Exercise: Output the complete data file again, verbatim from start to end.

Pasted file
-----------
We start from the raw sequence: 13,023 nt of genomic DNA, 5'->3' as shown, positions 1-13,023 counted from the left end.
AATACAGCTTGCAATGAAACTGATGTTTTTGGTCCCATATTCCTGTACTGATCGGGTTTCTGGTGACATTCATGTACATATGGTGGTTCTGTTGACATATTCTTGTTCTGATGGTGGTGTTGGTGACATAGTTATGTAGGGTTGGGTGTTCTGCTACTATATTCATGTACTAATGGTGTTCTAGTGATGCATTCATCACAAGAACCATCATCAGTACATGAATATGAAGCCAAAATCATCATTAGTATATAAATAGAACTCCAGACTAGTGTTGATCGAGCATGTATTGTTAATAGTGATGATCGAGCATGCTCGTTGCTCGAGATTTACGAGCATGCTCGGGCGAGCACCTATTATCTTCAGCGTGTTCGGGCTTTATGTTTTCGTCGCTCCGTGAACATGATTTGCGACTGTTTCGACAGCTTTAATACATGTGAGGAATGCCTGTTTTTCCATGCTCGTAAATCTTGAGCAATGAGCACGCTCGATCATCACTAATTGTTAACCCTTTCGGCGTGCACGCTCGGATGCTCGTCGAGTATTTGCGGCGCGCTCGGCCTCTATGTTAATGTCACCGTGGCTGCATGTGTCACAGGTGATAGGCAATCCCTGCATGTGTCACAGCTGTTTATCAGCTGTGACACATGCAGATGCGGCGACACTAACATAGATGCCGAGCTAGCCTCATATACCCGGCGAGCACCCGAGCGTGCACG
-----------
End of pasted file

We start from the raw sequence: 13,023 nt of genomic DNA, 5'->3' as shown, positions 1-13,023 counted from the left end.
AATACAGCTTGCAATGAAACTGATGTTTTTGGTCCCATATTCCTGTACTGATCGGGTTTCTGGTGACATTCATGTACATATGGTGGTTCTGTTGACATATTCTTGTTCTGATGGTGGTGTTGGTGACATAGTTATGTAGGGTTGGGTGTTCTGCTACTATATTCATGTACTAATGGTGTTCTAGTGATGCATTCATCACAAGAACCATCATCAGTACATGAATATGAAGCCAAAATCATCATTAGTATATAAATAGAACTCCAGACTAGTGTTGATCGAGCATGTATTGTTAATAGTGATGATCGAGCATGCTCGTTGCTCGAGATTTACGAGCATGCTCGGGCGAGCACCTATTATCTTCAGCGTGTTCGGGCTTTATGTTTTCGTCGCTCCGTGAACATGATTTGCGACTGTTTCGACAGCTTTAATACATGTGAGGAATGCCTGTTTTTCCATGCTCGTAAATCTTGAGCAATGAGCACGCTCGATCATCACTAATTGTTAACCCTTTCGGCGTGCACGCTCGGATGCTCGTCGAGTATTTGCGGCGCGCTCGGCCTCTATGTTAATGTCACCGTGGCTGCATGTGTCACAGGTGATAGGCAATCCCTGCATGTGTCACAGCTGTTTATCAGCTGTGACACATGCAGATGCGGCGACACTAACATAGATGCCGAGCTAGCCTCATATACCCGGCGAGCACCCGAGCGTGCACG